1

I have a delete query that runs a long time. I try to explain it:

EXPLAIN DELETE FROM matches
WHERE id = 1

And I get:

QUERY PLAN
Delete on matches  (cost=0.43..2.65 rows=1 width=6)
  ->  Index Scan using matches_pkey on matches  (cost=0.43..2.65 rows=1 width=6)
        Index Cond: (id = 1)

But this couldn't possibly be the complete cost, because the this table is referenced in many foreign key constraints that need to be checked, and I know for a fact that this query takes 40 seconds to complete.

How can I see the total cost of such a delete query and all the foreign key checks that need to happen before it completes?


I tried EXPLAIN (ANALYZE, BUFFERS) but that does not show me this information when the query is aborted due to the foreign key constraint in another table. It just shows the error message ("violates foreign key constraint"), but does not explain how much time it spent to get to that error message.

It's OK for it to fail (and, for my logic, revert the whole transaction), but I don't want this failure to take 2ms instead of 40 seconds. I already solved my issue, but I'm still curious if it's possible to get costs of a failed query.

2

You need to run EXPLAIN (ANALYZE, BUFFERS).

Beware that that actually executes the DELETE, so run it in a transaction and ROLLBACK afterwards.

That will show you information about foreign key constraints unless they are deferred, in which case they are executed at commit time.

I'm still curious if it's possible to get costs of a failed query.

In this case, the costs will be somewhere between the costs of the index scan (after which the trigger for the foreign key starts) and the total costs. It depends if the conflicting row is found early or late.

0
1

It's OK for it to fail (and, for my logic, revert the whole transaction), but I don't want this failure to take 2ms instead of 40 seconds.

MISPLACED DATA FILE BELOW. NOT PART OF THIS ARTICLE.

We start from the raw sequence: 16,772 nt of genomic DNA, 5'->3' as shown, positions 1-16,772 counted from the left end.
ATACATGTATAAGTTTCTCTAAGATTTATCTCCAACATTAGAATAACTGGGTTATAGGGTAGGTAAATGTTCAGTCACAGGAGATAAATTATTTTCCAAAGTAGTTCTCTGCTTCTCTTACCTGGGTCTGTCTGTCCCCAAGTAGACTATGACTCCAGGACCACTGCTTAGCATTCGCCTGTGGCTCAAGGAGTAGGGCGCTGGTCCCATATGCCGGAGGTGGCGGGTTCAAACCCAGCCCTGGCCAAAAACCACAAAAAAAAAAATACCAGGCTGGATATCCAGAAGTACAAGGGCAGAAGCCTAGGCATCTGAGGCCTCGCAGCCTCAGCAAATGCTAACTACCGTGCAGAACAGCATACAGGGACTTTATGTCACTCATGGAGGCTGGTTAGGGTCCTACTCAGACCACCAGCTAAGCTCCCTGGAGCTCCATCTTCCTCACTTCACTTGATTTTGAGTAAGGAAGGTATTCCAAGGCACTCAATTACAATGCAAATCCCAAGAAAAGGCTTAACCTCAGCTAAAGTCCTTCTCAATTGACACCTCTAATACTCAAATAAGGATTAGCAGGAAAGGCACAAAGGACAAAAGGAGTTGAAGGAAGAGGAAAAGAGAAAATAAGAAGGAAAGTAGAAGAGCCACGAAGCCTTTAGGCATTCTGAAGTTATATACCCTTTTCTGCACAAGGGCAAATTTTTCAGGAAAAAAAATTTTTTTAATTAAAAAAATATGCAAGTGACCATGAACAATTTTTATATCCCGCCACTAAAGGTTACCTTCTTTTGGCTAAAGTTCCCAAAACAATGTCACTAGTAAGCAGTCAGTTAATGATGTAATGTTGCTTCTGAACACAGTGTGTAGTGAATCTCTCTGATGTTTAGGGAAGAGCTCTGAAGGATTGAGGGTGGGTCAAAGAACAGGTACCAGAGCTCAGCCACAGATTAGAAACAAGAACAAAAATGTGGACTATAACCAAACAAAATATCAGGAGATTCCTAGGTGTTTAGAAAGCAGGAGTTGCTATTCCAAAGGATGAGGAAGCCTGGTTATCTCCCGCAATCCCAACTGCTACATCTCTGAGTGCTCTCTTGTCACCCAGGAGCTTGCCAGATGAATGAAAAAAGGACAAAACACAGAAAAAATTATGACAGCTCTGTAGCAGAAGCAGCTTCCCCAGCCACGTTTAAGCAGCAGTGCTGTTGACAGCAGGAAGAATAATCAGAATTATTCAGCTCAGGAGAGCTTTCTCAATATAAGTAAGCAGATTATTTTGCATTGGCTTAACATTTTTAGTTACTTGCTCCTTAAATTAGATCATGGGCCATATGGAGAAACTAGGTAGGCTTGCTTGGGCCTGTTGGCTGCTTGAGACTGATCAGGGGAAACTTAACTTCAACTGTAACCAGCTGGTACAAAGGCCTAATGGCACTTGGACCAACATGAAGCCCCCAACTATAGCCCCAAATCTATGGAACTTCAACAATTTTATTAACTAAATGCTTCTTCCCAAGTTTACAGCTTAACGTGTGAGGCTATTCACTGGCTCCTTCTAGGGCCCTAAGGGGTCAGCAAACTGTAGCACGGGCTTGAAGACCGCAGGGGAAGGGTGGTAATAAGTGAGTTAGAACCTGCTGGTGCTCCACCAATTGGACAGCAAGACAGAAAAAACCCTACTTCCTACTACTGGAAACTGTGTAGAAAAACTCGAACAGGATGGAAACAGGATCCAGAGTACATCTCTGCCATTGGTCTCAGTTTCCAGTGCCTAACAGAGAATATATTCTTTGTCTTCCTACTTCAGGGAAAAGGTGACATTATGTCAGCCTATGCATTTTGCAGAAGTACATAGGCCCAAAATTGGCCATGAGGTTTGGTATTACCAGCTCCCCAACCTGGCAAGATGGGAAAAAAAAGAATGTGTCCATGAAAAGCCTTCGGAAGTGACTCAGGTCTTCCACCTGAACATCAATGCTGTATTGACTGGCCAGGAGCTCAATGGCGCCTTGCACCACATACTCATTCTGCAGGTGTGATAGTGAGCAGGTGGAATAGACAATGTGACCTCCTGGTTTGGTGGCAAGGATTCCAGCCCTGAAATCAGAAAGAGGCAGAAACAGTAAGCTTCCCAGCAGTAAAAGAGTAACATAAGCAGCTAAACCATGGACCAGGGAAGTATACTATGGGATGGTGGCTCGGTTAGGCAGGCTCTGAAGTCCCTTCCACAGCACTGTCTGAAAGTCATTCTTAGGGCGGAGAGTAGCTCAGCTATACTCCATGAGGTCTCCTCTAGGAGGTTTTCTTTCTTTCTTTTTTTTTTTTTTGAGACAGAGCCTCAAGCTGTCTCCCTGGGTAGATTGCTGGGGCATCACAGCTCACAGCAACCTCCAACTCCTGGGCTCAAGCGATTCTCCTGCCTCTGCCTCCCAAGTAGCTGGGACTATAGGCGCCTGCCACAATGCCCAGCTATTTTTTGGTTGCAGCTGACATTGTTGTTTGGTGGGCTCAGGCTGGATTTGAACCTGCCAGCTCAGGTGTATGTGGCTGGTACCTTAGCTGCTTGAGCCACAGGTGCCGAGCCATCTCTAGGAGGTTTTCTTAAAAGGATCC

Running the actual DELETE query (with EXPLAIN ANALYZE wrapper or not) is considerably more expensive than checking with a SELECT whether any FK reference will prevent the operation.

Identify FK constraints pointing to your table:

SELECT c.conrelid::regclass::text AS referencing_table
     , pg_get_constraintdef(c.oid) AS fk
FROM   pg_constraint c
WHERE  c.confrelid = 'public.bigtype'::regclass
AND    c.contype  = 'f'
ORDER  BY 1, 2;

See:

You get 0-n rows of the form:

referencing_tbl | FOREIGN KEY (referencing_col, ...) REFERENCES matches(referenced_col, ...) ...

Based on this, the fastest possible query would be:

SELECT EXISTS (
   SELECT FROM matches m
   WHERE  WHERE id = 1
   AND   (EXISTS (SELECT FROM referencing_tbl t WHERE (t.referencing_col, ...) = (m.referenced_col, ...))
    -- OR EXISTS ... -- one predicate per FK
         )
   );

true ... At least one row is being referenced. DELETE will fail. false ... No references. DELETE will succeed.

Of course, if there is concurrent write access, there is a possible race condition. Probably unimportant for your case.

If your relational design is not stable, you might generate that SELECT query completely dynamically ...

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